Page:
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One year ago: E. Lynn Harris

E. Lynn Harris, who broke ground with his bestselling novels featuring gay black characters, died one year ago Friday while visiting Los Angeles. A resident of Atlanta and Fayetteville, Ark., he was 54.

Harris took the long road to literary success. After quitting his job as a computer salesman and while struggling with depression, he told a doctor that he had always dreamed of being a writer.

"Why don't you do it?" the doctor asked.

Then in his 30s, Harris got to work on his first novel. "Invisible Life" was about a previously straight black man who becomes attracted to a man during college and begins leading a double life. Rejected by publishers, Harris decided to self-publish 5,000 copies in 1991. He sold them wherever he could and would leave the books in black beauty parlors with a note inside saying, "If you like this book, please go to your local bookstore and ask them to order it."

He found his audience in this fashion and attracted the attention of Doubleday, which bought the reprint rights.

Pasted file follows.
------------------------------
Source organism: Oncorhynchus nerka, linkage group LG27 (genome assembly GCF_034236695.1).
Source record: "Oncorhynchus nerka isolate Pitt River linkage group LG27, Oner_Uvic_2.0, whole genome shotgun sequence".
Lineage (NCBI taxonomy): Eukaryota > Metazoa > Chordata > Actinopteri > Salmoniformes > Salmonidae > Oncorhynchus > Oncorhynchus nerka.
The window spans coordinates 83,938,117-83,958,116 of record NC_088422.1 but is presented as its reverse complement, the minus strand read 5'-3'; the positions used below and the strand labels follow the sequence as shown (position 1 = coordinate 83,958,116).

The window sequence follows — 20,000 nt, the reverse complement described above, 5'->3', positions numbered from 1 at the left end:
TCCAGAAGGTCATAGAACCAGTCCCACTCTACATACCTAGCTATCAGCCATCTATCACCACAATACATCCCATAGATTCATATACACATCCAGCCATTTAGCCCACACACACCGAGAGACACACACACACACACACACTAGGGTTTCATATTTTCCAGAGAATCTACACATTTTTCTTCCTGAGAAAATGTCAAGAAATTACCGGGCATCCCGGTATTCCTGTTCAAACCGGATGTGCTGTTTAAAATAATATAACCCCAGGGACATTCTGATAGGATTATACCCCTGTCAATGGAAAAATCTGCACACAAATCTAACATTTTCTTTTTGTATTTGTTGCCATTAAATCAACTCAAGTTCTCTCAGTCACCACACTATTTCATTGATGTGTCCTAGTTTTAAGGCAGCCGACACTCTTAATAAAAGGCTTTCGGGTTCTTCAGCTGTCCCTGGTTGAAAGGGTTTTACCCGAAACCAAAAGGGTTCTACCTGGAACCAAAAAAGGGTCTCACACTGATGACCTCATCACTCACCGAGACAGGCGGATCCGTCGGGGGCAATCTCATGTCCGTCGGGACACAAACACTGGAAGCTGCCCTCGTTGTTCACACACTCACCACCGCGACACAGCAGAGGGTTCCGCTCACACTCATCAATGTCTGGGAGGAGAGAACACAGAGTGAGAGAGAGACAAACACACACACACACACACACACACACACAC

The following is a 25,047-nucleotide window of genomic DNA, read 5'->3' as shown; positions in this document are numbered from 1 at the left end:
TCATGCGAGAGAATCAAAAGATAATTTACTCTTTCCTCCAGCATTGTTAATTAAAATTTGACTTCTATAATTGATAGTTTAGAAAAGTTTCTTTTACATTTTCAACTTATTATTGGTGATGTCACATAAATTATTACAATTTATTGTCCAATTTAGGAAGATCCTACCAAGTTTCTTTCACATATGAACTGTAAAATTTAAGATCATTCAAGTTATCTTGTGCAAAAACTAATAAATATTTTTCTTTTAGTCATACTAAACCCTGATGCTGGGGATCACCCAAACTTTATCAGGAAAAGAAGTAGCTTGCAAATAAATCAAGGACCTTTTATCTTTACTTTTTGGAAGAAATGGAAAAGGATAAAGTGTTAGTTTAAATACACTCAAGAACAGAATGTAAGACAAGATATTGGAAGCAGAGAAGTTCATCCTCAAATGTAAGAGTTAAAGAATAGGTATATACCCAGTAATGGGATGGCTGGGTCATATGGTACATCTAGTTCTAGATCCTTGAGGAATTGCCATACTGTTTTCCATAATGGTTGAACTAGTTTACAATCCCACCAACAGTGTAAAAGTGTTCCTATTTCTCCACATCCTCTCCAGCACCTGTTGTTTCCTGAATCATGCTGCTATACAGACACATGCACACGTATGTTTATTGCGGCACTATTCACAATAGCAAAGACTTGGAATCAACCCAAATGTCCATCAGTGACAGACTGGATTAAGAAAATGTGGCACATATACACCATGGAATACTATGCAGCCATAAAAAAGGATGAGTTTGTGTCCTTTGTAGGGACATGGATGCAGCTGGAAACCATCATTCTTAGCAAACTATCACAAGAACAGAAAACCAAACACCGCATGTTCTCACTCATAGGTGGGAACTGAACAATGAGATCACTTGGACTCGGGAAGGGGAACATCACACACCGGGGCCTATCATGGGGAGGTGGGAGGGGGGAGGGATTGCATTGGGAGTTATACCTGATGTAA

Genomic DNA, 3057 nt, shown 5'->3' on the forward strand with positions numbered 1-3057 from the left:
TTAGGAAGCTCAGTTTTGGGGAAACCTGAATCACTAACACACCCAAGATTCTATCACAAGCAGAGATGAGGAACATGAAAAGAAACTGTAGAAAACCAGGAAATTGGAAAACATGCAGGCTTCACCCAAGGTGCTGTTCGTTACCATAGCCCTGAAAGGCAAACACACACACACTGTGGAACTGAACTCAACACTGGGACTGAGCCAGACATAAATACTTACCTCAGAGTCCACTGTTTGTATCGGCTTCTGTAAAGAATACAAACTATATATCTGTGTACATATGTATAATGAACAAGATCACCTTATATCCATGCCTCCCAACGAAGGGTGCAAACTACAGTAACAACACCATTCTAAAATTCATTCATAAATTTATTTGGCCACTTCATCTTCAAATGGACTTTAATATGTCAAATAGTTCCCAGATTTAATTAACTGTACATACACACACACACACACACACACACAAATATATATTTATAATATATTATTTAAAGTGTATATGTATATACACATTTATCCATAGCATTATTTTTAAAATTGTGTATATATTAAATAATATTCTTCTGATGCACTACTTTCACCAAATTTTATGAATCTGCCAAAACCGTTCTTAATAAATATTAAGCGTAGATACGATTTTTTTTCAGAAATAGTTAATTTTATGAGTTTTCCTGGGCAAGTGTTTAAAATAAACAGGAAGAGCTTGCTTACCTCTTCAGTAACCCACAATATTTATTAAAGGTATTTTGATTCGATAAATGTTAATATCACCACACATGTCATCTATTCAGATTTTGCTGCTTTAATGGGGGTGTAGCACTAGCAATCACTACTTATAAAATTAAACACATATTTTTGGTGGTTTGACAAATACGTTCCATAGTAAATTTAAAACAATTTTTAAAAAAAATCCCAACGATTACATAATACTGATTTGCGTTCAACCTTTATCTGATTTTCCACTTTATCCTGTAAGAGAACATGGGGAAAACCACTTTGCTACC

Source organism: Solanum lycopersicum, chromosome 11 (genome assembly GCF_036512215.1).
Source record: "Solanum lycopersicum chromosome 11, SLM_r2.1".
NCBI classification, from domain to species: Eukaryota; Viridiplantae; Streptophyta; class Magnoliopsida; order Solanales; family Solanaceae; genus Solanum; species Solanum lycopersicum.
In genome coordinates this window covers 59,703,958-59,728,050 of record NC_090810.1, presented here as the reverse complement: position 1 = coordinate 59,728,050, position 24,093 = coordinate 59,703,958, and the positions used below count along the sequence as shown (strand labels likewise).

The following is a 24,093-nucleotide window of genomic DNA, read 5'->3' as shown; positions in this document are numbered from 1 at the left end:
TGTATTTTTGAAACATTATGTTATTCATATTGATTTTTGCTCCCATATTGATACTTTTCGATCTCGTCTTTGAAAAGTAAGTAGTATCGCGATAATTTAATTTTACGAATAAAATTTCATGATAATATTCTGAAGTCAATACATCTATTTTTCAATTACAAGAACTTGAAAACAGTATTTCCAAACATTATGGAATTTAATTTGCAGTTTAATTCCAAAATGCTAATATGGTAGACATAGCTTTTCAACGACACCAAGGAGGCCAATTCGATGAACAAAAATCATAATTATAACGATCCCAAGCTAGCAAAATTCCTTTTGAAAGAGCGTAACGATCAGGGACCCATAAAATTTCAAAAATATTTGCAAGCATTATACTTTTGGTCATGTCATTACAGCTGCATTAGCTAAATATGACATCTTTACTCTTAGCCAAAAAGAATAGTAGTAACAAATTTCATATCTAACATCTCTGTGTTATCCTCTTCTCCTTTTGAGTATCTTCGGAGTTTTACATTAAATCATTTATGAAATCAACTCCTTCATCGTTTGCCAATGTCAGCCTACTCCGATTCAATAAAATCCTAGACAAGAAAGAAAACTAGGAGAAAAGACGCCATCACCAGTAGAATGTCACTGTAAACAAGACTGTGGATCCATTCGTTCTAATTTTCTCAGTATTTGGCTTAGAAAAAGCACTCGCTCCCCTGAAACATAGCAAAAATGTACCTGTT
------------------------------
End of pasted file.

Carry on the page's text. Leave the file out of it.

Harris followed with "Just As I Am: A Novel," "And This Too Shall Pass" and others.

"It's not that there weren't black gay authors writing and being published before," Charles Flowers, Harris' editor at Doubleday, told Times reporter Dennis McLellan. "You obviously had James Baldwin and Audre Lorde, but he broke out in kind of a very popular literature that had not been done before, and the majority of his audience were straight black women."

Harris' last novel, "In My Father's House," was published last month.

Read the entire obituary of E. Lynn Harris that appeared in The Times.

-- Claire Noland

 
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